Fourth of July in history has a great significance, with births and deaths of eminent figures, popular events and celebrations falling on this day.
Fourth of July marks the Independence of America, the Liberation Day of Rwanda, births and deaths of many renowned personalities, and holidays and observances across the globe. Let’s have a quick glance on 4th July – this day in history along with 4th July quotes.
Births on 4th July
People born on Fourth of July have their zodiac sign as Cancer. Below is the list of some famous people born on the 4th of July:
- Jean-Pierre Blanchard – French pioneer in aviation and ballooning.
- Nathaniel Hawthorne – American novelist and short story writer
- Giuseppe Garibaldi – Italian national hero. He was christened the “Hero of the Two Worlds” in tribute to his military expeditions in both South America and Europe.
- Stephen Foster – Pre-eminent songwriter in the United States in the 19th century. He is known as the “father of American music”.
- Calvin Coolidge – 30th president of the United States.
- Gloria Stuart – American actress best known for her roles as Claude Rains’ sweetheart in The Invisible Man and as the 100-year-old Rose in the Academy Award winning film Titanic.
- Sébastien Japrisot – French author, screenwriter and film director. He was nicknamed “the Graham Greene of France”.
- Thomas Nagel – American philosopher renowned for his contributions to political theory in The Possibility of Altruism (1970).
- René Alexandre Arnoux -A retired French racing driver who is a veteran of 12 Formula One seasons (1978 to 1989). In 2006 he raced in the inaugural season of the Grand Prix Masters for retired F1 drivers.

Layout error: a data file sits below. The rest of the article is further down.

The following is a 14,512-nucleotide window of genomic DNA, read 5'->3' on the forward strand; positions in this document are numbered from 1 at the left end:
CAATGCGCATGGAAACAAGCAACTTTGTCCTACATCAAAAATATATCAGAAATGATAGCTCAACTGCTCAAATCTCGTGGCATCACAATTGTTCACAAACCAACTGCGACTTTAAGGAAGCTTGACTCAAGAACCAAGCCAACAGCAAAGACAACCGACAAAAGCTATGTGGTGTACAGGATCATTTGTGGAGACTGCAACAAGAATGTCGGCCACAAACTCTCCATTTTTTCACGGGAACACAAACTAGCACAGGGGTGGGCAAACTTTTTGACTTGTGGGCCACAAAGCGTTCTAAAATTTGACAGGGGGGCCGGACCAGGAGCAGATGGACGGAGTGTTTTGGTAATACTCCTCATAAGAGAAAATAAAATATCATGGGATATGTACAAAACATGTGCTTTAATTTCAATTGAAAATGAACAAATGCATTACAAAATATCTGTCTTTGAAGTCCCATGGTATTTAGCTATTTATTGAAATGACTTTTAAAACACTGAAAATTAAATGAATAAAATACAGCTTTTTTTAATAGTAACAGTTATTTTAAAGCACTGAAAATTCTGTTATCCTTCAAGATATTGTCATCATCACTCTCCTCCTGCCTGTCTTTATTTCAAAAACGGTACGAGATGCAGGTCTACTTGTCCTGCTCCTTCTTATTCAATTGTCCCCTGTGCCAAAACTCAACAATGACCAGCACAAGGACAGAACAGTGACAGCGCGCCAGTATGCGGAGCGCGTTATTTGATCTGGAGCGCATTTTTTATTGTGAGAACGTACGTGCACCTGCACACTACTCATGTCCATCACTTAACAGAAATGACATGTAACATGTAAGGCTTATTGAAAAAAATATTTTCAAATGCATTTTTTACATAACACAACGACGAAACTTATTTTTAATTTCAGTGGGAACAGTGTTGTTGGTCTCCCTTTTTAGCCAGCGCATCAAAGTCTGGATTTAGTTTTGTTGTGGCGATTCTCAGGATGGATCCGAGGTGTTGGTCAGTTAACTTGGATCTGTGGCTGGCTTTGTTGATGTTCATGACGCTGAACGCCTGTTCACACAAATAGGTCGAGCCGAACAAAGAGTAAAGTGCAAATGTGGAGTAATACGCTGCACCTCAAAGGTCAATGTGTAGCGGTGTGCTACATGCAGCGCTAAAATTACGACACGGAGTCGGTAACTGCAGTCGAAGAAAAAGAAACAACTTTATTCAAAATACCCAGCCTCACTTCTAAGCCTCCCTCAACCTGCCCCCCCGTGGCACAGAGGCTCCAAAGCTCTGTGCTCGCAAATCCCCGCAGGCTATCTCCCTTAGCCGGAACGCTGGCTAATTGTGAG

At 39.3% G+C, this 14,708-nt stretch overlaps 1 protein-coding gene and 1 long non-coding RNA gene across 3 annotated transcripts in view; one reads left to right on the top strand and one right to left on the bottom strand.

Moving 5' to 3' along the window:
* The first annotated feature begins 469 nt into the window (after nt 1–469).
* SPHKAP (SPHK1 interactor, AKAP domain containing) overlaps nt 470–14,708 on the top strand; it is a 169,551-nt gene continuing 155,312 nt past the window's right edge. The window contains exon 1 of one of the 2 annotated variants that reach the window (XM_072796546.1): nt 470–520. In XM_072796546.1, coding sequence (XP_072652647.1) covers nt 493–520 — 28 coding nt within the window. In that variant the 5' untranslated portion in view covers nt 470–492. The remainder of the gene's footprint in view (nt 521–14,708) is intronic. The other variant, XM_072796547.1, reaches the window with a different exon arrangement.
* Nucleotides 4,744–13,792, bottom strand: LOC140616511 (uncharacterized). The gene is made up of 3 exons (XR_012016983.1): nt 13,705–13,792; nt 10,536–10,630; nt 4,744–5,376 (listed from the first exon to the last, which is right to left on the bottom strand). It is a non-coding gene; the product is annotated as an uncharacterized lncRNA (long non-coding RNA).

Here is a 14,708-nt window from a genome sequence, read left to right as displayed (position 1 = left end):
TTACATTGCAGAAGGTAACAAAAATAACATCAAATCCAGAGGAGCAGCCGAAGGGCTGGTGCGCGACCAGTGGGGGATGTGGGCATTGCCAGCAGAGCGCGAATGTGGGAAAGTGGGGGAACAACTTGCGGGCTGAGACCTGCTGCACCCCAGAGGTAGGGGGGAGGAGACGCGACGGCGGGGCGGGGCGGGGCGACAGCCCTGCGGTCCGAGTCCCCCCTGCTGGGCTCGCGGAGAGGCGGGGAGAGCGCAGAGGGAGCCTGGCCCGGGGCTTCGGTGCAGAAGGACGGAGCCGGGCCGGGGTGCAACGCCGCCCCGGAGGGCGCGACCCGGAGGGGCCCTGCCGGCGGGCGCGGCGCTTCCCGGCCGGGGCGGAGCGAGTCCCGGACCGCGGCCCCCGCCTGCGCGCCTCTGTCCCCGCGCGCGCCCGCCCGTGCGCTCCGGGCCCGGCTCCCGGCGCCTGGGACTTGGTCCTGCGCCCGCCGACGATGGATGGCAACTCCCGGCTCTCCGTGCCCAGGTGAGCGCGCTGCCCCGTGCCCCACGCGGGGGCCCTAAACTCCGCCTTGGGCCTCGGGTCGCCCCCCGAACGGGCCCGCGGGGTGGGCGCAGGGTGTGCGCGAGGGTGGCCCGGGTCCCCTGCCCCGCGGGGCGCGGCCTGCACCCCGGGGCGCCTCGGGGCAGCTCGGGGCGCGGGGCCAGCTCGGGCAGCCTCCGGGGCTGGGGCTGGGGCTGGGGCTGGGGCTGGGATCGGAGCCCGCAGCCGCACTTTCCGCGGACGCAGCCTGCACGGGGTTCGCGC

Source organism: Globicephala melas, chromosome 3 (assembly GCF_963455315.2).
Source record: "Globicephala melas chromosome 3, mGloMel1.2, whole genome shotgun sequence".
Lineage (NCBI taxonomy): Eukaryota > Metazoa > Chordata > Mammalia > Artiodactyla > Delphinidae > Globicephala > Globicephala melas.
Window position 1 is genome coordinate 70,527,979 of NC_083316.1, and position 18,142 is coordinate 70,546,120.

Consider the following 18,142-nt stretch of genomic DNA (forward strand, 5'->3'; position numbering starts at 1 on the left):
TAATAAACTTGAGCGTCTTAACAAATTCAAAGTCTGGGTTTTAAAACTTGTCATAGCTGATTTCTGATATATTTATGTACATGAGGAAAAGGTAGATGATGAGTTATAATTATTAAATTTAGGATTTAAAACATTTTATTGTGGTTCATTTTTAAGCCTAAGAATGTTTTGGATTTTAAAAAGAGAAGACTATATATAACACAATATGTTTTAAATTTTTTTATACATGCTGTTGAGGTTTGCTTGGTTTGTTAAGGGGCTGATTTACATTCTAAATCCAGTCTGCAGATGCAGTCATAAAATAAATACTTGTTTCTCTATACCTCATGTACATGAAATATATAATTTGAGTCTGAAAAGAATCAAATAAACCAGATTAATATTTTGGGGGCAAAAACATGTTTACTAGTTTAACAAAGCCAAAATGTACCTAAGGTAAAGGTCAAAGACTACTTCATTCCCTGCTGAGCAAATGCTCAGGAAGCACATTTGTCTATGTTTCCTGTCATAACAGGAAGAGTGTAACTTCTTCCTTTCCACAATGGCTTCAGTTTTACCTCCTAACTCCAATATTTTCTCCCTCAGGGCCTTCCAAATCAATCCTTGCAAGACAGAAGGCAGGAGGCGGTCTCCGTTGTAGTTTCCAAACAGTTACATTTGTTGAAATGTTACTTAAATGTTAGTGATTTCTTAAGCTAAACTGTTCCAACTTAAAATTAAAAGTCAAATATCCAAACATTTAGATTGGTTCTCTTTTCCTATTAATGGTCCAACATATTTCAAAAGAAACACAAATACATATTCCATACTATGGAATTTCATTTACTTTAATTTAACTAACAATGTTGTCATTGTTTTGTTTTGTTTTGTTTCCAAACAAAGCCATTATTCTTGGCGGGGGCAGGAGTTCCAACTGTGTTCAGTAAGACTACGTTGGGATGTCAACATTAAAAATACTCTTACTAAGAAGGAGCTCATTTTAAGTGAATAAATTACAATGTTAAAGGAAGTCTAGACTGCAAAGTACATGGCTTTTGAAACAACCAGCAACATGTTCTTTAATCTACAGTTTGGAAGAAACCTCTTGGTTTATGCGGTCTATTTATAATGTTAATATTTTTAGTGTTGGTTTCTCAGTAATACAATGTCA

- Sir Philip Craven – Current President of the International Paralympic Committee.
- Kathleen Hartington Kennedy Townsend – The sixth Lieutenant Governor of the U.S. state of Maryland from 1995 to 2003 and the eldest grandchild of Joseph P. Kennedy.
- Pamela Howard Shriver Lazenby – Former Tennis player. She was inducted into the International Tennis Hall of Fame in 2002.
- Rebecca Sara “Becki” Newton – American actress recognized for her role as Amanda Tanen on the television series Ugly Betty.
Deaths on 4th July
Following is the list of people who passed away on Fourth of July:
- Pope Benedict V – Roman Pope, who reigned barely for a month.
- William Byrd – English composer
- Guido Grandi – Italian mathematician who is best known for studying the Rose curve, and for Grandi’s series.
- John Adams – 2nd President of the United States
- Thomas Jefferson – 3rd President of the United States
- James Monroe – 5th President of the United States
- François-René de Chateaubriand – French writer and considered to be the founder of Romanticism in French literature.
- Marie Curie – Polish physicist and chemist and two Nobel Prizes winner (in physics and chemistry).
- Swami Vivekananda –Indian spiritual leader
- Suzanne Lenglen – French tennis player who won 31 Championship titles between 1914 and 1926.
4th July Celebrations
Below is the list of various July 4 celebrations:
- The feast day of St. Andrew (Andreas) of Crete according to the Julian calendar, of Saint Bertha of Artois, of Saint Elizabeth of Portugal and of Saint Oda of Canterbury.